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January 19, 2012


Don Z. Block

It is difficult to get the play Shakespeare wrote partly because Shakespeare is not a modern man, and directors fear that modern audiences lack the imagination to suspend disbelief and accept what Shakespeare and his audience probably did. When Hamlet bemoans the fact that he must be both minister and scourge, I think he is talking about being the instrument of the angels and the devil. If he is the first, he is doing the right thing. If he is the second, he is tainting his soul. Such an idea works today only if one is watching a flick like The Exorcist. When Macbeth soliloquizes about life being “a tale told by an idiot, full of sound and fury, signifying nothing,” he sounds like a modern man in a Camus novel, but to Shakespeare’s audience, he probably inspired horror: here is a man who is truly damned, one who will suffer unspeakable, hellish horrors after he dies.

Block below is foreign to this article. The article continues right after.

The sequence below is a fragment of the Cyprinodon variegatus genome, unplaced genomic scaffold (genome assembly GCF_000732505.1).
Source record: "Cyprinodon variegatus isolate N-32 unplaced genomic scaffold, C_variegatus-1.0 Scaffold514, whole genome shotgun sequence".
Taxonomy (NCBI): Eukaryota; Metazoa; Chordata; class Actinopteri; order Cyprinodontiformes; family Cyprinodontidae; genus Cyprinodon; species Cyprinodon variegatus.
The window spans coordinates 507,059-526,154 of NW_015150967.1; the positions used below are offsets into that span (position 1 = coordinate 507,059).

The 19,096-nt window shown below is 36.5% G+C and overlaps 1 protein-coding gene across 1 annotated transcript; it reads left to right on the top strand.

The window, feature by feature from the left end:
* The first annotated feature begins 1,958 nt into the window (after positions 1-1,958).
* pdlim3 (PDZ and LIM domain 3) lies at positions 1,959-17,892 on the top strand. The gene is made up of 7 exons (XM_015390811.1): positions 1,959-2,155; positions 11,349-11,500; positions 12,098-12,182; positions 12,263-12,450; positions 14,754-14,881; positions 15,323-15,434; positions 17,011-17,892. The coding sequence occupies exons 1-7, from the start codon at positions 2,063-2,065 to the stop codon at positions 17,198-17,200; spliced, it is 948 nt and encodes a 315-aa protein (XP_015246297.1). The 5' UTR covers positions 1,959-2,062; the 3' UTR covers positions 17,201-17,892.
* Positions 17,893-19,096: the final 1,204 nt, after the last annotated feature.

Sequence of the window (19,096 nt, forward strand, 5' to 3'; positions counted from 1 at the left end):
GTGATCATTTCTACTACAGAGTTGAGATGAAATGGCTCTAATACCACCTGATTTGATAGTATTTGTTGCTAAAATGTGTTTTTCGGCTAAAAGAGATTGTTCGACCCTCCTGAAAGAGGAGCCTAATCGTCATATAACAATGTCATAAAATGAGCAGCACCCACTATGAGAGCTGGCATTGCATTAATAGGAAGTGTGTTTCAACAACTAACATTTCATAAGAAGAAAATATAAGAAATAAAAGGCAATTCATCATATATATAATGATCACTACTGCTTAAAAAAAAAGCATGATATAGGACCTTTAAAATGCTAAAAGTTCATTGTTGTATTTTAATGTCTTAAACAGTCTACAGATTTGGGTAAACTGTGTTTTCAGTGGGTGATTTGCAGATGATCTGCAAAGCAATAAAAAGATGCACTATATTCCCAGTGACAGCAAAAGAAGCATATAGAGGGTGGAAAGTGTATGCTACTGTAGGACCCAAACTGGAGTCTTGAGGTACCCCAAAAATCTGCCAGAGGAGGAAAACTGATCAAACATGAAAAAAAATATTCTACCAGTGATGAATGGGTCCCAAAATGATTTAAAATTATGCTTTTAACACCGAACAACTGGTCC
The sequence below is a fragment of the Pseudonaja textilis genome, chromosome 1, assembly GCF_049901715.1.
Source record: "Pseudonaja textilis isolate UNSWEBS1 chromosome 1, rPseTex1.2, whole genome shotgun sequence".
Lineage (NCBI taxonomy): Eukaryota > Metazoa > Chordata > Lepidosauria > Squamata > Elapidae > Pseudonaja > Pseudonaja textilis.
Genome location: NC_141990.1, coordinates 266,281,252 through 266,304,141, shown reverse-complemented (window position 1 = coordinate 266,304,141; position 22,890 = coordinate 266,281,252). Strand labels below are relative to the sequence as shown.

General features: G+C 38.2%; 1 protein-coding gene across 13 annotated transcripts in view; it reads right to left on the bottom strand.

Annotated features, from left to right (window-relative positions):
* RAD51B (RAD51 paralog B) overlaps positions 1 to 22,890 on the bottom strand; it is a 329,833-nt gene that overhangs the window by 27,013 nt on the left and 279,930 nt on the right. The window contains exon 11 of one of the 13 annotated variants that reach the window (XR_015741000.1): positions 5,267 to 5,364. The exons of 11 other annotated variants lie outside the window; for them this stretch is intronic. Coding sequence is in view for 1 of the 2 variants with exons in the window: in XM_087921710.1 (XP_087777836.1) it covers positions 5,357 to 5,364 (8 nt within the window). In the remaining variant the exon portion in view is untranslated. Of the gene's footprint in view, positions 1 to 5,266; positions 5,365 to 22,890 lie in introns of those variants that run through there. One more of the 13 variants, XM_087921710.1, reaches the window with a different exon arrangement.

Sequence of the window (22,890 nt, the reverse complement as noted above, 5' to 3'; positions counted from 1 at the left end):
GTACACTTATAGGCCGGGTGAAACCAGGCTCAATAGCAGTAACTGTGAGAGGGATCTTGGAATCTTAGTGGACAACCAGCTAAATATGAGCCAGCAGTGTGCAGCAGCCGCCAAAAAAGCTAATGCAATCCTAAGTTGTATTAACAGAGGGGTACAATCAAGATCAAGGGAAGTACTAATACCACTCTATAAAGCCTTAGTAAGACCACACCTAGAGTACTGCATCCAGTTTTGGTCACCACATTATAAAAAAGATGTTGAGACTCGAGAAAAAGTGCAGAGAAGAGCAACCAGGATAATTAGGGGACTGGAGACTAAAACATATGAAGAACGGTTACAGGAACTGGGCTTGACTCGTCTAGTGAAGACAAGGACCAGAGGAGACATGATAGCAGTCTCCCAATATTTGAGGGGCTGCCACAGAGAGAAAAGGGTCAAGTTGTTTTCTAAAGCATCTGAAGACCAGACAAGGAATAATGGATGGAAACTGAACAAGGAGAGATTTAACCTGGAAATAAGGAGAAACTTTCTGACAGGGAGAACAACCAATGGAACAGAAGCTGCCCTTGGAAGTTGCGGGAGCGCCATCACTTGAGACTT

For similar reasons, it bothers me that so many directors think they have to perform Shakespeare in modern dress to make him understandable to a modern audience. Does that not insult the audience? I can still recall the climactic scene from Olivier’s Merchant of Venice where Shylock in a fairly modern courtroom begins sharpening his knife as he prepares, right there in the courtroom, to remove a pound of flesh from the merchant. And isn’t Shylock’s forced conversion a happy ending since he will now be humanized by the mercy found only in the true faith, one that strongly resembles Shakespeare’s Anglo-Catholicism? And how can one pretend that the ghosts in Hamlet are not really there? And how can one make sense out of King Lear unless one accepts the notion of a Great Chain of Being? A king must remain a king! He cannot give away his kingdom and expect order.
Shakespeare is more than interesting when we are experiencing Shakespeare, but it is painful to experience what a director does to him when that director thinks that he, not the play, is the thing.

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